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Effects of Elevated CO2 on Photosynthesis and Water Use in Two Grasses and Two Legumes of the Mediterranean Region
Roumet, C., Garnier, E., Suzor, H., Salager, J.-L. and Roy, J.  2000.  Short and long-term responses of whole-plant gas exchange to elevated CO2 in four herbaceous species.  Environmental and Experimental Botany 43: 155-169.

What was done
The authors grew seedlings of four Mediterranean herbaceous species -- two C3 grasses (one annual and one perennial species) and two nitrogen-fixing legumes (one annual and one perennial species) -- in pots placed within glasshouses fumigated with atmospheric CO2 concentrations of 350 and 700 ppm for six months to study the effects of elevated CO2 on their gas exchange properties.

What was learned
After six months of differential CO2 treatment, short-term exposure of ambiently-grown plants to an atmospheric CO2 concentration of 700 ppm increased their photosynthetic rates by approximately 35 and 20% for the grasses and legumes, respectively.  However, the long-term photosynthetic responses of most plants grown and measured at atmospheric CO2 concentrations of 700 ppm were not significantly different from those of control plants grown at ambient CO2, indicating that photosynthetic acclimation had occurred in these species.  Nevertheless, atmospheric CO2 enrichment significantly reduced the stomatal conductances of all species in both the short- and long-term, enabling them to maintain significant CO2-induced increases in plant water-use efficiency throughout the entire experiment.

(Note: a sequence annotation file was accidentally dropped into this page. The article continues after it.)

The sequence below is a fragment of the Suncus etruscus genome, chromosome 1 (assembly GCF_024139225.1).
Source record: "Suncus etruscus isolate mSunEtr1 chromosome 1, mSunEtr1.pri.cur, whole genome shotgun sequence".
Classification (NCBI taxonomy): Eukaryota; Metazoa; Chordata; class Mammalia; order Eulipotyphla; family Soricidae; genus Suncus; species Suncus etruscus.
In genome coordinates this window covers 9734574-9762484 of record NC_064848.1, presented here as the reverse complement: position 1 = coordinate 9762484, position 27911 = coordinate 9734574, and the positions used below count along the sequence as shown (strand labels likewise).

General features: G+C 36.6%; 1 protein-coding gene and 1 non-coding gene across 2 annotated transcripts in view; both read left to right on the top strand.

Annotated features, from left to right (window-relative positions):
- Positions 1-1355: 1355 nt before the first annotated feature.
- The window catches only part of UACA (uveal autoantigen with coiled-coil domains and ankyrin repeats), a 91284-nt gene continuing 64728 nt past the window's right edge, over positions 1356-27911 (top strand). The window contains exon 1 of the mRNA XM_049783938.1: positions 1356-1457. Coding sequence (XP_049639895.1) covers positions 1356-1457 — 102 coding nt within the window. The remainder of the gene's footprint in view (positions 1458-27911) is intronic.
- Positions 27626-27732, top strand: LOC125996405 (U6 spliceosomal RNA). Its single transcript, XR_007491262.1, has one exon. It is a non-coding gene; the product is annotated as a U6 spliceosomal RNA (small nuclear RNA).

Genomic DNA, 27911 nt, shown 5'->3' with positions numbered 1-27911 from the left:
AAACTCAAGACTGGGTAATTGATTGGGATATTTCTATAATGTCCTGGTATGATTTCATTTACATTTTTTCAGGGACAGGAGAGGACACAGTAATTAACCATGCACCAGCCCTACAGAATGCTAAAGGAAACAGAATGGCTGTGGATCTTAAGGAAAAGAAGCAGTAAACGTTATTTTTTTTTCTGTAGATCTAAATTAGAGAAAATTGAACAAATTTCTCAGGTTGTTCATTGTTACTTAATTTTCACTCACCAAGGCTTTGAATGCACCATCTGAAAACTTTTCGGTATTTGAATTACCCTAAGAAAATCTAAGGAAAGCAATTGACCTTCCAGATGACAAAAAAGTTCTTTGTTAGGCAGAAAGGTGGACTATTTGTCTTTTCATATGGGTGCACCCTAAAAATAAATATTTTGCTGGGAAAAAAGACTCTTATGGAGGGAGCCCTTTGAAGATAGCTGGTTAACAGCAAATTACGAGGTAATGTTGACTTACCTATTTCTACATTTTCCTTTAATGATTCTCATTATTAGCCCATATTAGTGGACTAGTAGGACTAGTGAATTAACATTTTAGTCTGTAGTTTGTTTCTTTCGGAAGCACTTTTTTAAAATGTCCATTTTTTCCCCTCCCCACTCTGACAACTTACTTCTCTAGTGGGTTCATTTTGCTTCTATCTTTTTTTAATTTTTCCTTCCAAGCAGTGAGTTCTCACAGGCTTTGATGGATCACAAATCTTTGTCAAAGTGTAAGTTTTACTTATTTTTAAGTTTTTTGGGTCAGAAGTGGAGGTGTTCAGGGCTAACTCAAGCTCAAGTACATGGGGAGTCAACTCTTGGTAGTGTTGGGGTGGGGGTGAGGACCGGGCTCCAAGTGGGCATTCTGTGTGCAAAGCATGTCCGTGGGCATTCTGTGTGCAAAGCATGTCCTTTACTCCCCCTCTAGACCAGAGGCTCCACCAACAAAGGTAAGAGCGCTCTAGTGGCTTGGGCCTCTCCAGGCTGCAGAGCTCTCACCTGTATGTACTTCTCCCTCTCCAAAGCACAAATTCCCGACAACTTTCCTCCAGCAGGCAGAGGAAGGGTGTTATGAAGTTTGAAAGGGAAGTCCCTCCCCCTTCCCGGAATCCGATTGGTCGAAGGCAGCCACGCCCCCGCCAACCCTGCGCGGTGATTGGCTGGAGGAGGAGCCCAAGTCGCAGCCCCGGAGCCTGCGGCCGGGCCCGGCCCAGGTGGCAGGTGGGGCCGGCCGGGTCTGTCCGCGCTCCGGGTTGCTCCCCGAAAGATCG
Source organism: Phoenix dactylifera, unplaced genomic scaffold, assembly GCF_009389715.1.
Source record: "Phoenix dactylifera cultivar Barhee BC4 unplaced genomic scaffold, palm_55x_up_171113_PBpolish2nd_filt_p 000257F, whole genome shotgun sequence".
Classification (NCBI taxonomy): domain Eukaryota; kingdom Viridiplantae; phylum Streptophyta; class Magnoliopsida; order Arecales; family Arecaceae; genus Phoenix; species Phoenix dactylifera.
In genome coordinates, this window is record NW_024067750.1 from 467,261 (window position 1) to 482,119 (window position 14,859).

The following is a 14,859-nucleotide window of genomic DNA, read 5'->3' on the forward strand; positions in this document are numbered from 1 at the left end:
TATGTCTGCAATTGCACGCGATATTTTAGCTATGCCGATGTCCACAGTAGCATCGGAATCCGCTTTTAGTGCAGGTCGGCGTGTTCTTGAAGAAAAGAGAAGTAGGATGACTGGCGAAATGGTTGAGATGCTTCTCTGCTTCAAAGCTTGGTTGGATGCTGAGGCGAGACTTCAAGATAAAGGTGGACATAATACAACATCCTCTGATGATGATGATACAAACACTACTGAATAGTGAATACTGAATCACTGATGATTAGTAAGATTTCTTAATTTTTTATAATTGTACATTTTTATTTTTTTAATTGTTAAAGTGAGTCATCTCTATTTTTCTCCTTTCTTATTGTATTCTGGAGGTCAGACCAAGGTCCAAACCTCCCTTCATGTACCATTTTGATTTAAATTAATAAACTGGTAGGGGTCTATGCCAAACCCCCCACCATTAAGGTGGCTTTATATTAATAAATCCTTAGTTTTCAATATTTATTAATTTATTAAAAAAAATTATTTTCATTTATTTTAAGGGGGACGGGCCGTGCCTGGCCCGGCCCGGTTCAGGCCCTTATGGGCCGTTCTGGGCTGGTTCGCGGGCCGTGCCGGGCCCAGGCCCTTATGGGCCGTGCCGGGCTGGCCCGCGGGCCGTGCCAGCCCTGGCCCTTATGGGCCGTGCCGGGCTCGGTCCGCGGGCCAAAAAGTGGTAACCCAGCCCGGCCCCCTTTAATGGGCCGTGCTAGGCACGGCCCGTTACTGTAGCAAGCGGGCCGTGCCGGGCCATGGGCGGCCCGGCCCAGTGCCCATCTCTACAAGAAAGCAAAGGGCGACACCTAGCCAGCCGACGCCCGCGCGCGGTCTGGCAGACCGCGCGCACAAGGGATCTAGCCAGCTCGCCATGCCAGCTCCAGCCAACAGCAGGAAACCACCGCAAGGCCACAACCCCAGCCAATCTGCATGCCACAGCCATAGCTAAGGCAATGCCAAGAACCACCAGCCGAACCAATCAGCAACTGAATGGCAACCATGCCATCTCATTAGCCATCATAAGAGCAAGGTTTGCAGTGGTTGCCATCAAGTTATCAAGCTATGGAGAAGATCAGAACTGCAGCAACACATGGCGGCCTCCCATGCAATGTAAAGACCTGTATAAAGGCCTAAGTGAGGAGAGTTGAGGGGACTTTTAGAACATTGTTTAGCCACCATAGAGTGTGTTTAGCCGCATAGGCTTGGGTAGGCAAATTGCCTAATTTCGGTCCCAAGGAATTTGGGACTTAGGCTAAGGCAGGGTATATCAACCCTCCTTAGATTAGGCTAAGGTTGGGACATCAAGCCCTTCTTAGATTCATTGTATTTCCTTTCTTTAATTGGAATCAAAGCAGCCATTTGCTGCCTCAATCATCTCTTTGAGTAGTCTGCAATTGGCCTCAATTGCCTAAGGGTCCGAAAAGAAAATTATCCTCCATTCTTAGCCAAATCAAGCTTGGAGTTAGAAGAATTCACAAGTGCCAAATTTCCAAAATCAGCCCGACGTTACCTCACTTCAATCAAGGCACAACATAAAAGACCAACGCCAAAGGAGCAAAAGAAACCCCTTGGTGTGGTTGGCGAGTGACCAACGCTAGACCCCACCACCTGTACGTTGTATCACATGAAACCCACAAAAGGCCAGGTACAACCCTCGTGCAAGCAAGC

In taking a closer look at photosynthetic acclimation, the authors noted that total nonstructural carbohydrates in the CO2-enriched grass leaves increased by an average of 51%, while elevated CO2 had no effect on total nonstructural carbohydrates in the leaves of the leguminous species.  In addition, elevated CO2 significantly reduced leaf nitrogen content by about 12% in the grasses, but had no effect on leaf nitrogen content in the legumes.  Thus, the authors concluded that photosynthetic acclimation in the grasses may have been triggered by CO2-induced reductions in foliar nitrogen and/or CO2-induced accumulation of total nonstructural carbohydrates.

What it means
As the air's CO2 content increases, these four Mediterranean herbaceous species will likely respond by simultaneously increasing their photosynthetic rates and decreasing their stomatal conductances.  It is possible that photosynthetic acclimation could occur in the grasses, but all of the species should exhibit increases in water-use efficiency, which should allow them to better cope with drought stress brought on by low levels of soil moisture.